Temari in pastel colours: Unique Star

November 19, 2012

I have a whole bunch of relatively unused #5 pearl cotton in pastel colours. Sticking to conventional vivid colours in my temari, there’s little call for them. A design has come up, dubbed “Unique Star”, based on a temari book from Japan published in 2010. Most of my colleagues have attempted complicated versions involving #8 perle cotton thread and large mari. I could tell straight away a lot of thinking had gone into their colour schemes and size of thread, so I dropped everything today to see what I could come up with something a lot simpler: a conventionally-sized ball (30cm circumference) and the pastel #5 pearl cotton I had on hand. With some experience up my sleeve, I can progress to the more difficult ones involving Combination 10/C10.

I started off with a 30cm ball wrapped in off-white and then just picked a range of nine pastels and mid-colours. I wrapped the colours randomly, ensuring no band of similar colour (e.g. two greens) didn’t cross over more than twice at any one “intersection”. I picked yellows, greens, mauves, blues, setting aside all the reds for my main ‘flowers’, largely on the basis of Chijiwa (“Colour Harmony: a Guide to Creative Color Combinations”) who suggests that when working with pastels to have a last one dark colour as an accent. Some of more colleagues have gone for brighter colour shcemes; in this case, they have opted for achromatic colours (black and white) as part of the colour accent or highlight.

What size of ball? I opted for a 30cm circumference in C8 division, aiming to keep things as simple as possible at this stage.

How many rows to lay down in each band? I was concerned about leaving lots of space in the “free-space” triangles on each face (8 triangles on each C8 face and 10 on each C10 face) thinking that was the clue to getting a nice big flower in each centre. Counter-intuitively, it’s not the size of the triangle that matters, but the width of the band that counts – the wider the band, the bigger the flower in the centre. That realization was to come later!

How many rows per band? The overlapping of the bands is a nice variation on ‘plain’ wrapped bands. I opted for 3 rows on either side of a single strand of ecru #10 perle cotton in lieu of metallic thread. I followed the advice given at the temari Yahoo! Group site, Temari Challenge and the bands were done in a lot less time than anticipated.

When it came to the centre flower on each face, I got my mid-colour pink (quite dark against the light background). I started with a strand of white, going over the first band and under the next two in the same direction, stitching in a straight line. I ended up going round and round, merry-go-round style, till reaching the point where I’d started. It was then simply a matter of adding the mid-coloured pink. It’s important to stitch in the middle of each triangle of negative space as you come to it, otherwise your flower petal point will drift. Also the first row, the white in my case, needs to be big – longer than you might think.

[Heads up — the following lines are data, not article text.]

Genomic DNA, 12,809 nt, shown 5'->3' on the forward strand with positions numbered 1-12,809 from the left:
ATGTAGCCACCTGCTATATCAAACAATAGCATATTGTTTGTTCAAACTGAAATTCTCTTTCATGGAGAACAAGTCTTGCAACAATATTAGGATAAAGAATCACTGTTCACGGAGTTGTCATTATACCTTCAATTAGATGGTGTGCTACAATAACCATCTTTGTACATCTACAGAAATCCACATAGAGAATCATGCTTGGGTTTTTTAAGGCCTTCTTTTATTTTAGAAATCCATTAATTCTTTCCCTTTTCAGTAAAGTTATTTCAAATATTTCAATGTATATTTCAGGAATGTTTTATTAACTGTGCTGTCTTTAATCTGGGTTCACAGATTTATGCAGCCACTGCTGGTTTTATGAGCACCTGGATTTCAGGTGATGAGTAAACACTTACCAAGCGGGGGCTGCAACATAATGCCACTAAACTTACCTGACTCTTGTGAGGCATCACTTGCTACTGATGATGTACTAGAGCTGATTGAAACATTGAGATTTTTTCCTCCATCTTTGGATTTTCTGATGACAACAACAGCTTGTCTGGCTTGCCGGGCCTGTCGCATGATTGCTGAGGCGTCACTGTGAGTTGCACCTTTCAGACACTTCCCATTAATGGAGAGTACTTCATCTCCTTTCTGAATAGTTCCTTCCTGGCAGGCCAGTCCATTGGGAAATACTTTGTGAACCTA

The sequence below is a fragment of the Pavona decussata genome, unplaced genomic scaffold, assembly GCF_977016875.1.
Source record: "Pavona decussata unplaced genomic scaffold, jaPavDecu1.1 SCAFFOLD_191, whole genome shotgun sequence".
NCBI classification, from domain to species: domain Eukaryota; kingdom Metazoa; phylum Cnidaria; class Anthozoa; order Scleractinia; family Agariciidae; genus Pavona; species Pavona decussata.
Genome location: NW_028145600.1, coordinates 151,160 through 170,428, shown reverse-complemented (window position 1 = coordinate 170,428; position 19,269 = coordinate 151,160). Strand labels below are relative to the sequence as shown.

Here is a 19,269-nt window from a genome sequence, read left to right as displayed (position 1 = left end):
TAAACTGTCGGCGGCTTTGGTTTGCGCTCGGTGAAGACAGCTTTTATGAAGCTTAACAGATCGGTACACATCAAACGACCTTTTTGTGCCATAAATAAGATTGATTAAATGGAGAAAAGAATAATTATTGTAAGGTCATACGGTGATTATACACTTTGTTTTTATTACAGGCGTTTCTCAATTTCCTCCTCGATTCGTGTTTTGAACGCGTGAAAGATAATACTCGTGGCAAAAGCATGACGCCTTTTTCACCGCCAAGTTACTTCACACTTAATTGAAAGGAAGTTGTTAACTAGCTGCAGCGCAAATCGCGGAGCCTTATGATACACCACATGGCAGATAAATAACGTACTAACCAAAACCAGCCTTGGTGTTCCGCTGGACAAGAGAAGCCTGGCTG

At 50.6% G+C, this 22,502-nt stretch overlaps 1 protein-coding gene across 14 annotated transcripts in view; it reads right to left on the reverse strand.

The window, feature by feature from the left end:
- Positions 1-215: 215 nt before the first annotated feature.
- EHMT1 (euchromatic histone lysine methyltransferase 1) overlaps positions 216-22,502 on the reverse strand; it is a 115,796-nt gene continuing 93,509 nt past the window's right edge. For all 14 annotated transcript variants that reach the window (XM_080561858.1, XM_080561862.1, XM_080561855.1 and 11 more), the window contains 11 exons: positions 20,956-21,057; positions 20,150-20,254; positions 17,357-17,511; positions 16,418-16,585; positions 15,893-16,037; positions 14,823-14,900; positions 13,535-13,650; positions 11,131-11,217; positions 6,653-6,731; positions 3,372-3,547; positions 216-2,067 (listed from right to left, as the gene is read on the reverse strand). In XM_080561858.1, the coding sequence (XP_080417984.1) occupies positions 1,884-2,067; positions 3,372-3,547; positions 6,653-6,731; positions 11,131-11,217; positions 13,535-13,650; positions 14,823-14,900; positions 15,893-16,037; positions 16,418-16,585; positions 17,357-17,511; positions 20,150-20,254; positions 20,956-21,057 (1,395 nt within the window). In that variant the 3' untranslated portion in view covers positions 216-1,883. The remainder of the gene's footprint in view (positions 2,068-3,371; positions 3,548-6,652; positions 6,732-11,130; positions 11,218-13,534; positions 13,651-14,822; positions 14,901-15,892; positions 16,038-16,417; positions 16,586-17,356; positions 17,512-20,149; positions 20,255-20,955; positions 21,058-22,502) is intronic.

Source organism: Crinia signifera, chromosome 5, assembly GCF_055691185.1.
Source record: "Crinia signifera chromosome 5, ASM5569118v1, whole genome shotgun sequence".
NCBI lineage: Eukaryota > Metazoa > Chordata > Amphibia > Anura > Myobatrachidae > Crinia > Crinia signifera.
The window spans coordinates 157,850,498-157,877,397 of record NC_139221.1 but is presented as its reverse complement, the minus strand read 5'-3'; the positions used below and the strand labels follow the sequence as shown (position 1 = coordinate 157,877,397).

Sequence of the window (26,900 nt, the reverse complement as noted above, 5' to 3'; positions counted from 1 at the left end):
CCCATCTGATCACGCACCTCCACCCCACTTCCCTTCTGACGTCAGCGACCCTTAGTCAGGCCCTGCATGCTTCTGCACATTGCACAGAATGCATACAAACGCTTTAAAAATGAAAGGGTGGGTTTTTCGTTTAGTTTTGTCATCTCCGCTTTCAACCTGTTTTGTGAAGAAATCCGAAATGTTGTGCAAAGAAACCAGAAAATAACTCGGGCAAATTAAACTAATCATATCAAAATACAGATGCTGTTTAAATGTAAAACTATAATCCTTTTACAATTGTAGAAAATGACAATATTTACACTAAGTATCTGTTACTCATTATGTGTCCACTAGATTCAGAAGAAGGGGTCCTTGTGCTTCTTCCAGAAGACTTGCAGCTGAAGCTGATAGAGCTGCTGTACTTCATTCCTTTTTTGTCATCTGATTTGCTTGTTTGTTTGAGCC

It then struck me that if the bands are just 6 rows wide (7 if you count the marking thread), then the maximum space for the flower will be 6 (or 7) too: it’s not possible to fit in any more stitches, though I sneaked an extra seventh one in white #8 pearl cotton. So, as I say, counter-intuitively, widen the bands and you’ll have more space for the flower.

To counter all the white negative space, I stitched identical flowers where there were intersections of six and eight bands. The intersections of six were easier and I came to stitch two ‘triangles’ separately.

I will probably alter every aspect of this ball when I stitch it again: white instead of off-white mari; mid-colour bands rather than pastel on a darker coloured mari; only five rows per centre star (six looks too “strained”); dark pink for the “main” flowers contrasting with a lighter pink for the “minor” flowers; much wider bands; DMC rather than Madame Tricot #5 perle cotton yarn.

Certainly, I  can now safely proceed to larger balls (some are 50cm circumference) as well as finer #8 perle cotton. I can also experiment with stitching the flowers under then over the adjacent bands.


Dream in Temari 3. Japan Temari Cultural Association, 2010.

Chijiiwa, Hideako. Colour Harmony: a Guide to Creative Color Combinations. Rockport, Mass.: Rockport Publishers, 1987.


Leave a Reply

Fill in your details below or click an icon to log in:

WordPress.com Logo

You are commenting using your WordPress.com account. Log Out / Change )

Twitter picture

You are commenting using your Twitter account. Log Out / Change )

Facebook photo

You are commenting using your Facebook account. Log Out / Change )

Google+ photo

You are commenting using your Google+ account. Log Out / Change )

Connecting to %s

%d bloggers like this: